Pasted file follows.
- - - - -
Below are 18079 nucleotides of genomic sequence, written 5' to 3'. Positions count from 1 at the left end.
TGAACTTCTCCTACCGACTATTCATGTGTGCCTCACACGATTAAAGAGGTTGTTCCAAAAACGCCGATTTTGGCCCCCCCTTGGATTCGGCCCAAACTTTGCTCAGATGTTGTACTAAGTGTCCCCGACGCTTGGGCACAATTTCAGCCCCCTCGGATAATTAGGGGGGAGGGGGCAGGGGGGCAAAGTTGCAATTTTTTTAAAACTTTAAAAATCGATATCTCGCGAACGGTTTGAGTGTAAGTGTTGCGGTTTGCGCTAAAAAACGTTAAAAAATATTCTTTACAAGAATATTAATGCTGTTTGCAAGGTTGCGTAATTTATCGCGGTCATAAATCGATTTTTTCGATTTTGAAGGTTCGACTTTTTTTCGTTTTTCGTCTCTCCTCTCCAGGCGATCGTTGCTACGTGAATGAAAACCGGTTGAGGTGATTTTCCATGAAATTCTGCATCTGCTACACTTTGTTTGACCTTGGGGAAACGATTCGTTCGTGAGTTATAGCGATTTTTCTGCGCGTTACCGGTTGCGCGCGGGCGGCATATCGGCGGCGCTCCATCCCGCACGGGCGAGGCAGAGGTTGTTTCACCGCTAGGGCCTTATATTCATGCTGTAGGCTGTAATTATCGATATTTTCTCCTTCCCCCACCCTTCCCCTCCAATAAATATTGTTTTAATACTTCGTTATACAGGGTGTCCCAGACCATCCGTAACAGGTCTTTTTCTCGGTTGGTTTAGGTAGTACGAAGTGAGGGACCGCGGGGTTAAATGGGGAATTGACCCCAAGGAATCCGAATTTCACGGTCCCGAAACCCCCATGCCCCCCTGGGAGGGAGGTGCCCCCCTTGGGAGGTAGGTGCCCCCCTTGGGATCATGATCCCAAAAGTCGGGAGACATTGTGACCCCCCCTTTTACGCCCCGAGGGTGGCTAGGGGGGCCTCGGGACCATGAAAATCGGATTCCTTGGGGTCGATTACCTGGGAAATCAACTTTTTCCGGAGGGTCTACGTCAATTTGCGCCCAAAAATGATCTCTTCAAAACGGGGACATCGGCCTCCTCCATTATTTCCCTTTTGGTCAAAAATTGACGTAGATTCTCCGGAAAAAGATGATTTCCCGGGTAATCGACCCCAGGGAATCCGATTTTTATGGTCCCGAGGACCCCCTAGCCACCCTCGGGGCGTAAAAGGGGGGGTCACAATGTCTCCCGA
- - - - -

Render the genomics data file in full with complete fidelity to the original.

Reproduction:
Below are 18079 nucleotides of genomic sequence, written 5' to 3'. Positions count from 1 at the left end.
TGAACTTCTCCTACCGACTATTCATGTGTGCCTCACACGATTAAAGAGGTTGTTCCAAAAACGCCGATTTTGGCCCCCCCTTGGATTCGGCCCAAACTTTGCTCAGATGTTGTACTAAGTGTCCCCGACGCTTGGGCACAATTTCAGCCCCCTCGGATAATTAGGGGGGAGGGGGCAGGGGGGCAAAGTTGCAATTTTTTTAAAACTTTAAAAATCGATATCTCGCGAACGGTTTGAGTGTAAGTGTTGCGGTTTGCGCTAAAAAACGTTAAAAAATATTCTTTACAAGAATATTAATGCTGTTTGCAAGGTTGCGTAATTTATCGCGGTCATAAATCGATTTTTTCGATTTTGAAGGTTCGACTTTTTTTCGTTTTTCGTCTCTCCTCTCCAGGCGATCGTTGCTACGTGAATGAAAACCGGTTGAGGTGATTTTCCATGAAATTCTGCATCTGCTACACTTTGTTTGACCTTGGGGAAACGATTCGTTCGTGAGTTATAGCGATTTTTCTGCGCGTTACCGGTTGCGCGCGGGCGGCATATCGGCGGCGCTCCATCCCGCACGGGCGAGGCAGAGGTTGTTTCACCGCTAGGGCCTTATATTCATGCTGTAGGCTGTAATTATCGATATTTTCTCCTTCCCCCACCCTTCCCCTCCAATAAATATTGTTTTAATACTTCGTTATACAGGGTGTCCCAGACCATCCGTAACAGGTCTTTTTCTCGGTTGGTTTAGGTAGTACGAAGTGAGGGACCGCGGGGTTAAATGGGGAATTGACCCCAAGGAATCCGAATTTCACGGTCCCGAAACCCCCATGCCCCCCTGGGAGGGAGGTGCCCCCCTTGGGAGGTAGGTGCCCCCCTTGGGATCATGATCCCAAAAGTCGGGAGACATTGTGACCCCCCCTTTTACGCCCCGAGGGTGGCTAGGGGGGCCTCGGGACCATGAAAATCGGATTCCTTGGGGTCGATTACCTGGGAAATCAACTTTTTCCGGAGGGTCTACGTCAATTTGCGCCCAAAAATGATCTCTTCAAAACGGGGACATCGGCCTCCTCCATTATTTCCCTTTTGGTCAAAAATTGACGTAGATTCTCCGGAAAAAGATGATTTCCCGGGTAATCGACCCCAGGGAATCCGATTTTTATGGTCCCGAGGACCCCCTAGCCACCCTCGGGGCGTAAAAGGGGGGGTCACAATGTCTCCCGA